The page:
Tag Archives: The Black Album

Rocks In The Attic #638: Metallica – ‘Metallica’ (1991)

RITA#638The top-selling album of the past 25 years, or so the hype sticker says, this takes me back. When I was fourteen, this sounding like nothing else: heavy, thunderous, massive. Plenty of the bands I was into at the time were loud and heavy, but Metallica’s Black Album (as this record became to be known) just sounded huge.

Now, of course, it seems quite tame. Strip away the bombast and what you’re left with is a well recorded, well engineered and well produced heavy rock album. After four records of long-form songs that straddled the fence between thrash-metal and prog-metal, the band took a chance by employing Bob Rock in the producer’s chair.

Rock had engineered Bob Jovi’s Slippery When Wet (1986) and Aerosmith’s Permanent Vacation (1987), before winning acclaim for producing Mötley Crue’s Dr. Feelgood (1989). The big difference he brought to Metallica was in commercialising their sound, slowing them down in tempo, and shortening their songs. The Metallica of old would pack as many ideas as possible into one song, lasting anywhere between four and nine minutes, before running out of ideas. The Black Album’s songs are boiled down in their arrangements, to the extent that they become radio-friendly, almost…dare I say it…structured like pop songs.

As much as I loved it as a teenager, the record has definitely lost a lot of its appeal in the intervening years. Radio has done to this record as a metal album what it has done for Led Zeppelin II as a rock album: overplayed it to death. There’s no intrigue left. Hetfield, Hammett, Newsted and Ulrich used to be enigmatic (to a degree), but watching the band sit around with their analyst in Some Kind Of Monster (2004) showed that they’re very much real people, plagued by the kinds of insecurities and anxieties that stifle us all.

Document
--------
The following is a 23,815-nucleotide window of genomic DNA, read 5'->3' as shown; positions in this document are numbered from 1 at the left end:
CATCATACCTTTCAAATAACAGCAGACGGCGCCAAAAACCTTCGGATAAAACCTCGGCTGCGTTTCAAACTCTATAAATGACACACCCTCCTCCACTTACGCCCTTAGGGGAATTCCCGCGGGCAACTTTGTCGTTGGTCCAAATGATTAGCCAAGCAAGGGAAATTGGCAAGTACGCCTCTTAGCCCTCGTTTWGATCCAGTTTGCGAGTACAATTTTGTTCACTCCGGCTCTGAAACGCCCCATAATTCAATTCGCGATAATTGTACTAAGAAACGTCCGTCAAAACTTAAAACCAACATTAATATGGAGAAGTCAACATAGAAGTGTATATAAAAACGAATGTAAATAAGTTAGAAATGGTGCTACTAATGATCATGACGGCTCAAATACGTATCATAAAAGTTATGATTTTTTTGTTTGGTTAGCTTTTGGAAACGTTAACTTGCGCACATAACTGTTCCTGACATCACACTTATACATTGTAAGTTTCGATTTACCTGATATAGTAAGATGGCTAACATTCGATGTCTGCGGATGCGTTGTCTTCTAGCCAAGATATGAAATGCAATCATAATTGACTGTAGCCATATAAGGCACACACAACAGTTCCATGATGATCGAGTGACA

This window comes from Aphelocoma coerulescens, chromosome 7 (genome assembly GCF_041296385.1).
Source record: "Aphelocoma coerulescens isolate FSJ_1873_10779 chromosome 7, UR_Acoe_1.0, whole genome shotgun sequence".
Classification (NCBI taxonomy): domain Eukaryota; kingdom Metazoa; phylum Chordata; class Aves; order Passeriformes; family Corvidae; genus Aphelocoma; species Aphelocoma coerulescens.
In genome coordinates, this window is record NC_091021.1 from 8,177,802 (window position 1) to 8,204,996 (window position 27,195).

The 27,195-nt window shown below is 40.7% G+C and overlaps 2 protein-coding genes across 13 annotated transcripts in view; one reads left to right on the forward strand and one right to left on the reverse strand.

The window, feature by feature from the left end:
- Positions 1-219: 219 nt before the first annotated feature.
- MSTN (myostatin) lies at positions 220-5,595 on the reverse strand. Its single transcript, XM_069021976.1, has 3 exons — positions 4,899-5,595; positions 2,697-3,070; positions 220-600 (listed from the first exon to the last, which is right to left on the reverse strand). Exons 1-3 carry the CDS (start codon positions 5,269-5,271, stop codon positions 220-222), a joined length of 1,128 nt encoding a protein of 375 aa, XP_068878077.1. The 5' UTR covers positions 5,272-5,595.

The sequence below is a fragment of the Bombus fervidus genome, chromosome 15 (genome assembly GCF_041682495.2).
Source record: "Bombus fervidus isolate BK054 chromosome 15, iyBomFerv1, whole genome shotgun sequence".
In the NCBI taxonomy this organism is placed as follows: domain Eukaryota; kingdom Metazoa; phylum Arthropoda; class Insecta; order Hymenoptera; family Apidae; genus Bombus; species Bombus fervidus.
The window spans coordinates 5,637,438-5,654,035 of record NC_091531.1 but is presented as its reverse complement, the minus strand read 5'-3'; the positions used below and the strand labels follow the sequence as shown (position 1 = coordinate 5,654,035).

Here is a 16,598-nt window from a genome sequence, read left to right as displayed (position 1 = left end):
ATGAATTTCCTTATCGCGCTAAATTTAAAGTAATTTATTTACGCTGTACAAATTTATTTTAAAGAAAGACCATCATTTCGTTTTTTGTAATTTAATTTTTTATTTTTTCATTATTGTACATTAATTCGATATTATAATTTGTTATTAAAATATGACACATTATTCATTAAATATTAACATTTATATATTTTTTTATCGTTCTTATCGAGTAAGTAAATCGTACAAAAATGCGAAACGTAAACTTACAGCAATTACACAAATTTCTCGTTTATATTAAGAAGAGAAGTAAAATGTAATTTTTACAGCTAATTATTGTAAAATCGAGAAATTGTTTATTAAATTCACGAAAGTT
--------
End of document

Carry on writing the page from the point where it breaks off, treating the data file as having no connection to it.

Hit: Enter Sandman

Hidden Gem: My Friend Of Misery

Rocks In The Attic #52: Metallica – ‘…And Justice For All’ (1988)

I first heard this when my good friend Russ put it onto a tape for me. I think I still have that somewhere actually. After hearing Metallica / The Black Album, Russ taped this for me and it put me off the band so much that it stopped me checking out their earlier stuff (especially their second and third albums which I eventually found to be fantastic).

This is a loooooong album, with some reaaaally long songs. One is clearly the centrepiece, and is probably one of the best rock singles of the late 1980s. Kirk Hammett’s guitar work, especially on the intro is superb, and shows off the melodic edge he would have picked up from taking guitar lessons from Joe Satriani in the mid-1980s.

I think the one thing that holds this album back is a very tinny, weak drum sound on certain songs. Take the opening song Blackened. When that ethereal intro gathers momentum and the drums come in, it should kick ass. Instead, it feels jokey and amateurish. The bass is also dialled down significantly on the album – something that angered newbie Jason Newsted, with reason, upon its release.

Hit: One

Hidden Gem: To Live Is To Die